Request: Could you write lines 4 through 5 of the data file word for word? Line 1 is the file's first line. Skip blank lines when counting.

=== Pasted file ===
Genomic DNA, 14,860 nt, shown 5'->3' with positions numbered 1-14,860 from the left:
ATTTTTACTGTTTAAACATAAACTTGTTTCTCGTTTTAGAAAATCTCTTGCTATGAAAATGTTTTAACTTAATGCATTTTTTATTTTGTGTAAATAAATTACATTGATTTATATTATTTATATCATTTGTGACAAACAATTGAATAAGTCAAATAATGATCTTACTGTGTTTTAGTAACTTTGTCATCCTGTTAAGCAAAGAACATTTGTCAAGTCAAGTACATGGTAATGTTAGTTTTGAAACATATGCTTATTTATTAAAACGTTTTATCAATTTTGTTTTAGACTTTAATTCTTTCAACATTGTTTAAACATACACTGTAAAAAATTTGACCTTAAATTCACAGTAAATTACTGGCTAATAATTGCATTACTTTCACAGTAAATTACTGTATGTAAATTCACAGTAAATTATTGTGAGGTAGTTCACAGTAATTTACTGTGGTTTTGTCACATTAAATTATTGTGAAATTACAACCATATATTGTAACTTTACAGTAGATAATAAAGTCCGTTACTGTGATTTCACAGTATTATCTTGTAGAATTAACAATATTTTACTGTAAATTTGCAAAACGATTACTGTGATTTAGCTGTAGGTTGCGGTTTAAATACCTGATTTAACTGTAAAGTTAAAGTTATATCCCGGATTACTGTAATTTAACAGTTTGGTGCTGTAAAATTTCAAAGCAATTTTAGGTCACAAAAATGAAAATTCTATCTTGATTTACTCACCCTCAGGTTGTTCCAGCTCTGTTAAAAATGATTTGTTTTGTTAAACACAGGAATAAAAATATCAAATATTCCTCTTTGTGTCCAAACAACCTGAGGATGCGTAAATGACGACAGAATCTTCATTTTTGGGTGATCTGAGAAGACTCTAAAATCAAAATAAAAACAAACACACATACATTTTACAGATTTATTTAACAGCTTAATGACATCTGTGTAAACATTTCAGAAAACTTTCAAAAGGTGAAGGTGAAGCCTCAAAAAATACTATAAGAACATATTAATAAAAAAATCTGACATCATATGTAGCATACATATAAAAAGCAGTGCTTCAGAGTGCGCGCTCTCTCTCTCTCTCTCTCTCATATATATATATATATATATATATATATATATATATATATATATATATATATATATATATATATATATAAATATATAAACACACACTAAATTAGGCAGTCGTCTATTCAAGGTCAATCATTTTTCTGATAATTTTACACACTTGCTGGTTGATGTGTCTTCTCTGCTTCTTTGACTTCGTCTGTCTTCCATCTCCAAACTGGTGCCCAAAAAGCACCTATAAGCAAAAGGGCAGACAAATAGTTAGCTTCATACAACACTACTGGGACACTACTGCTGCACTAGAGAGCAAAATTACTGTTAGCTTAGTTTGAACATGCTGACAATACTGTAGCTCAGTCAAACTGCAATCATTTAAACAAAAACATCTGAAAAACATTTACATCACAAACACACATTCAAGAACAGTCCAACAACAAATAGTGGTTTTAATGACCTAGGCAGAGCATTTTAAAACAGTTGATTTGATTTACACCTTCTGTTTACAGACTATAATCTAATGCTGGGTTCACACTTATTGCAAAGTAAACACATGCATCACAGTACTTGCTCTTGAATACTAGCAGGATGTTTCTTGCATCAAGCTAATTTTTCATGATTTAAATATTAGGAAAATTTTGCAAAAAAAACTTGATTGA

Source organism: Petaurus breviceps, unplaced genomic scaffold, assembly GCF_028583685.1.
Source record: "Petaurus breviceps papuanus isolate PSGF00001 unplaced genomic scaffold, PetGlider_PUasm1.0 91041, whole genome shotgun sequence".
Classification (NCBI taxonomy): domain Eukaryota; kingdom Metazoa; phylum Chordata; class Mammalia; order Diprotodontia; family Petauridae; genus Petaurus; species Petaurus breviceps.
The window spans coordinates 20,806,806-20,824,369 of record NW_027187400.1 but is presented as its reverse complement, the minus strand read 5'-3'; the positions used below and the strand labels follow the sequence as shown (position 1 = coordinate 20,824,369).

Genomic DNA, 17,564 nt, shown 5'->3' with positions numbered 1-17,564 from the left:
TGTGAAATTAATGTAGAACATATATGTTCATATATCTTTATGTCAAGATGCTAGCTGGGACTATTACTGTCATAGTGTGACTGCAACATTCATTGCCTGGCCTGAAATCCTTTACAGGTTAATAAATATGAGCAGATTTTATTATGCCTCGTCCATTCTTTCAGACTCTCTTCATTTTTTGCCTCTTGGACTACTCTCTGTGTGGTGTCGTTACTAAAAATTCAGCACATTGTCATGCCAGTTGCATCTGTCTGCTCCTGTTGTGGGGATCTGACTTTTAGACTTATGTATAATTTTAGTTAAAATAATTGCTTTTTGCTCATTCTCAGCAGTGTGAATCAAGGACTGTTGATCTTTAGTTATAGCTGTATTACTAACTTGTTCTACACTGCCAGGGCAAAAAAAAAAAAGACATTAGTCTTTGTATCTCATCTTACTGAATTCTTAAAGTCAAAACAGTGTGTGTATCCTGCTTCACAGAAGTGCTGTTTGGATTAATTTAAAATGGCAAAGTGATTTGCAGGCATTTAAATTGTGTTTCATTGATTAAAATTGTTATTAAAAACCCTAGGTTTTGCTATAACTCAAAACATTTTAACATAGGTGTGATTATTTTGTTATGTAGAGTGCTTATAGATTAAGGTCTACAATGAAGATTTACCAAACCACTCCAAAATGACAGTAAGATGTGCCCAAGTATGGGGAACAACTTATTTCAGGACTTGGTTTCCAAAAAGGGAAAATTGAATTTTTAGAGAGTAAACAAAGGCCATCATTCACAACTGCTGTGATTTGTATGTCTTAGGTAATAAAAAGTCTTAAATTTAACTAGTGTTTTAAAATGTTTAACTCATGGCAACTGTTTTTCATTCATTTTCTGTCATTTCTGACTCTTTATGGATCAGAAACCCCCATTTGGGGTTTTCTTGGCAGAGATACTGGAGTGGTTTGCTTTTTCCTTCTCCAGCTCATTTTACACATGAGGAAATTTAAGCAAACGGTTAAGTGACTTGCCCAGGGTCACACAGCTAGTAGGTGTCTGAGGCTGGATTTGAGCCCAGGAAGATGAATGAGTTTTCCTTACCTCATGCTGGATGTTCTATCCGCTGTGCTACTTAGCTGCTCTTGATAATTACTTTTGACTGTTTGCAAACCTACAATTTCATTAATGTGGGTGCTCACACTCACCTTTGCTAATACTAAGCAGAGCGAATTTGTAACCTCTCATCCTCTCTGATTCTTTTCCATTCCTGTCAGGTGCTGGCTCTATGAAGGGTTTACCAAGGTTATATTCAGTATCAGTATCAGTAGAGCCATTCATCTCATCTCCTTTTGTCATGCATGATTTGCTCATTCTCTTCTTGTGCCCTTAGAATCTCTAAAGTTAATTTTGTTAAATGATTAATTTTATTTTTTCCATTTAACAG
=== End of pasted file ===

Source record: "Petaurus breviceps papuanus isolate PSGF00001 unplaced genomic scaffold, PetGlider_PUasm1.0 91041, whole genome shotgun sequence".
Classification (NCBI taxonomy): domain Eukaryota; kingdom Metazoa; phylum Chordata; class Mammalia; order Diprotodontia; family Petauridae; genus Petaurus; species Petaurus breviceps.